Using children’s books to unlock emotional intelligence

10th October 2019

Words by Shelley John, Founder of Ivy’s Library

Having experienced problems with my own mental health in my thirties I am very aware of how difficult it can be to find the right words to express how you feel. As a result, it’s important to me as a parent that my daughter knows how to verbalise her emotions from a young age and feels comfortable expressing them.

Fortunately, picture books about emotional intelligence for the under-fives are currently on the rise and we have found some fantastic examples which strike the right balance between engaging and educational.

1) The Colour Monster by Anna Llenas

‘The Colour Monster’ is always the first book I recommend when parents are looking for something to help their toddler verbalise their emotions. It is super simple but very effective as it equates feelings to colours.

The eponymous monster wakes up feeling very out of sorts and his appearance is a little crazy because he is a mass of squiggly colours. Together with a friend, he sorts through the colours to make sense of his emotions. Yellow represents happiness, red is anger, blue reflects sadness, green is calm and black is fear. As they pop each colour into a different jar, they talk about how each emotion feels inside.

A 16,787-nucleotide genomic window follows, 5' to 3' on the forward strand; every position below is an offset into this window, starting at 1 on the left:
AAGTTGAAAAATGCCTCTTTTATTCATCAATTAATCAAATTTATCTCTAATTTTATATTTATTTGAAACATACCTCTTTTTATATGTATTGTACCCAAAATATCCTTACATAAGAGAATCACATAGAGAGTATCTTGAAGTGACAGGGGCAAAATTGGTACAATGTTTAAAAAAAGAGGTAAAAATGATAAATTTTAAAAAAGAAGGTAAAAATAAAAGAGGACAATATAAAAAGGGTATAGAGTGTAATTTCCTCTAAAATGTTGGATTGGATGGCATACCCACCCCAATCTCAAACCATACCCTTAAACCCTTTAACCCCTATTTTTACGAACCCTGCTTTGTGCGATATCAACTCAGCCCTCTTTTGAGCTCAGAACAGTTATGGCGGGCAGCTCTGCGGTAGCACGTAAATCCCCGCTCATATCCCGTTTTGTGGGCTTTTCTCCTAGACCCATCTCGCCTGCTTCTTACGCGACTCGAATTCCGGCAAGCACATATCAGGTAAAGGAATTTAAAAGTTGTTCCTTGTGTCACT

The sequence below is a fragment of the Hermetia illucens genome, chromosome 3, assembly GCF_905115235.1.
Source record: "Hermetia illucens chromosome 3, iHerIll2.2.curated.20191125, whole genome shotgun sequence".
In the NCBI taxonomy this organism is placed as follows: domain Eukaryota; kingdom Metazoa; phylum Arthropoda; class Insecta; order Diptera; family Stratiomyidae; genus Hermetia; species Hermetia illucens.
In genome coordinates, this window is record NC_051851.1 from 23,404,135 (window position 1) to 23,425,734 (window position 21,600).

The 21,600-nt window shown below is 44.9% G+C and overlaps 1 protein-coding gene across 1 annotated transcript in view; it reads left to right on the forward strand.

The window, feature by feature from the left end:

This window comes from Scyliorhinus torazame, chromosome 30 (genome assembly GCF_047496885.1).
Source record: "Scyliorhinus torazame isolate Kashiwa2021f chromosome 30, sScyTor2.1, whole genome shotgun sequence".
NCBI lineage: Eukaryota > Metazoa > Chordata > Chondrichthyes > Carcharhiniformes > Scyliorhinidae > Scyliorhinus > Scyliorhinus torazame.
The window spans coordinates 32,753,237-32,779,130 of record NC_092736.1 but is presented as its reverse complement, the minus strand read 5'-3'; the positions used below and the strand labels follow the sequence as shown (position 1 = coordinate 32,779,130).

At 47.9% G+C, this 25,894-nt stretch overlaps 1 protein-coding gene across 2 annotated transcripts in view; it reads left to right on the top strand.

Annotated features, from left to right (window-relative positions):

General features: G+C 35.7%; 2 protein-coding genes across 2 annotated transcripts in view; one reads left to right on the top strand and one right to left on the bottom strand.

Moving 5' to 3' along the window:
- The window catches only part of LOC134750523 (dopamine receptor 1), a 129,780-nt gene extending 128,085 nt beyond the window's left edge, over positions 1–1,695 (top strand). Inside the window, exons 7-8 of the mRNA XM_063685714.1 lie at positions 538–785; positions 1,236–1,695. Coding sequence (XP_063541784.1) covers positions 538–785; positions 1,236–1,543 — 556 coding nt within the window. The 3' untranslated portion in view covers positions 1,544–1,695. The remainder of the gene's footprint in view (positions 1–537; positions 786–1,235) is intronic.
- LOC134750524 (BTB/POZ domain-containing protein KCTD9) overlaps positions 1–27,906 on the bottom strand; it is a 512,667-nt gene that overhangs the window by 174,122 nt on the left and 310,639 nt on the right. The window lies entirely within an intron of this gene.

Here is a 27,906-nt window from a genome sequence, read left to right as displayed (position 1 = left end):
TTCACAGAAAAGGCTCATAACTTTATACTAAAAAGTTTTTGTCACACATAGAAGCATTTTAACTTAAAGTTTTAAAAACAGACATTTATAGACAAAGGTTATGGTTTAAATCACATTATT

Most small children won’t have the words to explain how they feel so this story gives them an alternative way of communicating which is easy for everyone to understand.

Recommended age range – 2 to 5 years

2) Allie All Along by Sarah Lynne Reul

‘Allie All Along’ also uses the concept of colour and is perfect for those currently experiencing the tantrums and tears of toddlerdom.

A broken crayon causes a little girl called Allie to fly into a rage and we see her appearance change in a very radical way. She becomes an angry red creature who does not want to be consoled. Fortunately, her brother knows exactly what to do and, using a series of exercises, he slowly calms her down. We see her shed her red fluffy skin and become amber, then green and then blue before becoming herself again. At each colour stage, we see how her ability to reason and communicate changes and what we can do to help her.

I find this book a great visual way of helping children to understand that big emotions are totally normal and that those feelings of anger are short-lived. The exercises which the brother uses (which include providing a soft toy for vigorous squeezing and blowing out imaginary candles) are also very helpful for us parents!

Recommended age range – 3 to 6 years

3) In My Heart: A Book of Feelings by Jo Witek & Christine Roussey

‘In My Heart’ was recommended to us by a child psychologist who uses it frequently in her therapy sessions. It’s a big and beautiful hardback which covers a wide range of human emotions.

Each double-page takes a specific feeling, explains what it might feel like in your heart and then gives it a name. This helps your child understand their emotions and teaches them the language they need to articulate them. Sadness, happiness, courage, hope, fear, calm, heartbreak, shyness and silliness are all covered, and the underlying message is that it’s good to talk about your feelings and to ask others how they are feeling too.

This is a great primer for emotional development, and it is visually stunning. The illustrations perfectly capture the mood of the text and there is a wonderful cut out of a heart which runs right through the centre of the book and helps underline the feelings which are being described.